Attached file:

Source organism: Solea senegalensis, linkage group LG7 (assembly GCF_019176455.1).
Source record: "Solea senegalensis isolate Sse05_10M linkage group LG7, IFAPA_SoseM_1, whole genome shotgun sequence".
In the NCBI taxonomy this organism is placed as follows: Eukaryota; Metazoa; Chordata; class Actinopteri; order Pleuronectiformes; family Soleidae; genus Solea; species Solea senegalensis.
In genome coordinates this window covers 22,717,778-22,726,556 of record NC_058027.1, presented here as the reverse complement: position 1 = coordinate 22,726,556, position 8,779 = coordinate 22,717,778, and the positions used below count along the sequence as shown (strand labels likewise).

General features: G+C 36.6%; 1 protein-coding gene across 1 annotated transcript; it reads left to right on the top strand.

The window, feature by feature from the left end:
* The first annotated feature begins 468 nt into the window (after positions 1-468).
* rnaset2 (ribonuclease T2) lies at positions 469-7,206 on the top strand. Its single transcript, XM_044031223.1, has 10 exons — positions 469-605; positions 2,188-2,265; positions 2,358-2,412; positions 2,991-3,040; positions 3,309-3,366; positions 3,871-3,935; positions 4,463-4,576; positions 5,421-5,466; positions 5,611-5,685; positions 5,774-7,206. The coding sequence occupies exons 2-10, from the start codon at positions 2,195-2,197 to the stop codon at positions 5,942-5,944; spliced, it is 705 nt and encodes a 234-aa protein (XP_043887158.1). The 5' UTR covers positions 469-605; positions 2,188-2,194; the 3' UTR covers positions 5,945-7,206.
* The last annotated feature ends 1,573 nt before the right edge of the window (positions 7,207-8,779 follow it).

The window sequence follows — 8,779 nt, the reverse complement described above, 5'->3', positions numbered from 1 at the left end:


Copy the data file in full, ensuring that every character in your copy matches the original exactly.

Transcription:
Source organism: Solea senegalensis, linkage group LG7 (assembly GCF_019176455.1).
Source record: "Solea senegalensis isolate Sse05_10M linkage group LG7, IFAPA_SoseM_1, whole genome shotgun sequence".
In the NCBI taxonomy this organism is placed as follows: Eukaryota; Metazoa; Chordata; class Actinopteri; order Pleuronectiformes; family Soleidae; genus Solea; species Solea senegalensis.
In genome coordinates this window covers 22,717,778-22,726,556 of record NC_058027.1, presented here as the reverse complement: position 1 = coordinate 22,726,556, position 8,779 = coordinate 22,717,778, and the positions used below count along the sequence as shown (strand labels likewise).

General features: G+C 36.6%; 1 protein-coding gene across 1 annotated transcript; it reads left to right on the top strand.

The window, feature by feature from the left end:
* The first annotated feature begins 468 nt into the window (after positions 1-468).
* rnaset2 (ribonuclease T2) lies at positions 469-7,206 on the top strand. Its single transcript, XM_044031223.1, has 10 exons — positions 469-605; positions 2,188-2,265; positions 2,358-2,412; positions 2,991-3,040; positions 3,309-3,366; positions 3,871-3,935; positions 4,463-4,576; positions 5,421-5,466; positions 5,611-5,685; positions 5,774-7,206. The coding sequence occupies exons 2-10, from the start codon at positions 2,195-2,197 to the stop codon at positions 5,942-5,944; spliced, it is 705 nt and encodes a 234-aa protein (XP_043887158.1). The 5' UTR covers positions 469-605; positions 2,188-2,194; the 3' UTR covers positions 5,945-7,206.
* The last annotated feature ends 1,573 nt before the right edge of the window (positions 7,207-8,779 follow it).

The window sequence follows — 8,779 nt, the reverse complement described above, 5'->3', positions numbered from 1 at the left end: